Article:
Pre_GI: SWBIT SVG BLASTN

Query: NC_011094:2172271 Salmonella enterica subsp. enterica serovar Schwarzengrund str

Lineage: Salmonella enterica; Salmonella; Enterobacteriaceae; Enterobacteriales; Proteobacteria; Bacteria

General Information: This serovar is the predominant cause of Salmonellosis in Southeast Asia, a major source of imported food products to the USA. It was also the cause of the first recognized outbreak of fluoroquinolone-resistant salmonellosis in the USA. Recent reports suggest that high-level fluoroquinolone resistance is emerging in S. Schwarzengrund in different parts of the world. This group of Enterobactericiae have pathogenic characteristics and are one of the most common causes of enteric infections (food poisoning) worldwide. They were named after the scientist Dr. Daniel Salmon who isolated the first organism, Salmonella choleraesuis, from the intestine of a pig. The presence of several pathogenicity islands (PAIs) that encode various virulence factors allows Salmonella spp. to colonize and infect host organisms. There are two important PAIs, Salmonella pathogenicity island 1 and 2 (SPI-1 and SPI-2) that encode two different type III secretion systems for the delivery of effector molecules into the host cell that result in internalization of the bacteria which then leads to systemic spread.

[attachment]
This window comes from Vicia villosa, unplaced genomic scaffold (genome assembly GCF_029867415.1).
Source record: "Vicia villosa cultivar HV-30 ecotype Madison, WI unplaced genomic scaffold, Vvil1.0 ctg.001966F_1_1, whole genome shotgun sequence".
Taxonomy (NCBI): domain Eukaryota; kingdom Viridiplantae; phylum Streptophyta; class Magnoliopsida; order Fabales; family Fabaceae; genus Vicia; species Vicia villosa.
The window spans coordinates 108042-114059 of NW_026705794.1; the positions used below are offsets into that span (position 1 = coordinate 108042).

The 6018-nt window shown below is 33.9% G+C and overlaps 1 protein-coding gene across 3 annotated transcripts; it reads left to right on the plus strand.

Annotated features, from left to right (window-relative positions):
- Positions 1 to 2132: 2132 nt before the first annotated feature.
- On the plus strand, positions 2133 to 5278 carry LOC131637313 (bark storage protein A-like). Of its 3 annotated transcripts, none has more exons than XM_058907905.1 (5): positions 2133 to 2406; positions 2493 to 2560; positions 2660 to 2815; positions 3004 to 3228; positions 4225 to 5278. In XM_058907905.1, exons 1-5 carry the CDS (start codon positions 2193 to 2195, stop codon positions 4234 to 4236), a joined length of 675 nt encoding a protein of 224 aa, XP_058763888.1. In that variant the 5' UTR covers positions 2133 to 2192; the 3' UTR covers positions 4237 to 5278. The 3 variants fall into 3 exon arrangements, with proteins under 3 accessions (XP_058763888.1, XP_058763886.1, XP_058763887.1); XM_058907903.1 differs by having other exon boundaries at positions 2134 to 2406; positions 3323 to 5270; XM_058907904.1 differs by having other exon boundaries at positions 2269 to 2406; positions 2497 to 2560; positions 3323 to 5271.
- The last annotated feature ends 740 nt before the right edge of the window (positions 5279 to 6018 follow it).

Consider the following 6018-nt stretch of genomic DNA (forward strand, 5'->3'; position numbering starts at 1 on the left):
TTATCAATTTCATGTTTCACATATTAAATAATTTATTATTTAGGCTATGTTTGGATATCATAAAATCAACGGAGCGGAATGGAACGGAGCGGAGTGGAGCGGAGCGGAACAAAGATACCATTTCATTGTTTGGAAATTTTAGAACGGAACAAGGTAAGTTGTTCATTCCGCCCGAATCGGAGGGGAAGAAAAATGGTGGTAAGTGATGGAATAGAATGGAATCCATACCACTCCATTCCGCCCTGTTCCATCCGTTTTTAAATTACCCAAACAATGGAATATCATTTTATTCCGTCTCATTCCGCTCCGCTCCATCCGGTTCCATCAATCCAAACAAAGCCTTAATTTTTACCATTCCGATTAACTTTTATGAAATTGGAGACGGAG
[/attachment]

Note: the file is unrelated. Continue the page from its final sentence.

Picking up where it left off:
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BLASTN Alignment.txt

Subject: NC_003450:359759 Corynebacterium glutamicum ATCC 13032, complete genome

Lineage: Corynebacterium glutamicum; Corynebacterium; Corynebacteriaceae; Actinomycetales; Actinobacteria; Bacteria

General Information: This strain (previously known as Micrococcus glutamicus) is the original strain isolated in the late 1950's. Soil bacterium with industrial uses. They may be found as members of the normal microflora of humans, where these bacteria find a suitable niche in virtually every anatomic site. This organism is a well-studied soil bacterium of considerable importance in biotechnology, in particular for the fermentative production of L-amino acids for food and fodder industry. The name was originaly given for this species for its ability to produce significant quantities (>100 g per liter) of glutamic acid (glutamate), an important food enhancer that has a meaty taste and flavor. Currently used commercially to produce glutamate and other amino acids (L-lysine) and compounds. The first strain of the species was isolated in 1957 by S. Kinoshita and colleagues while searching for an efficient glutamate-producer.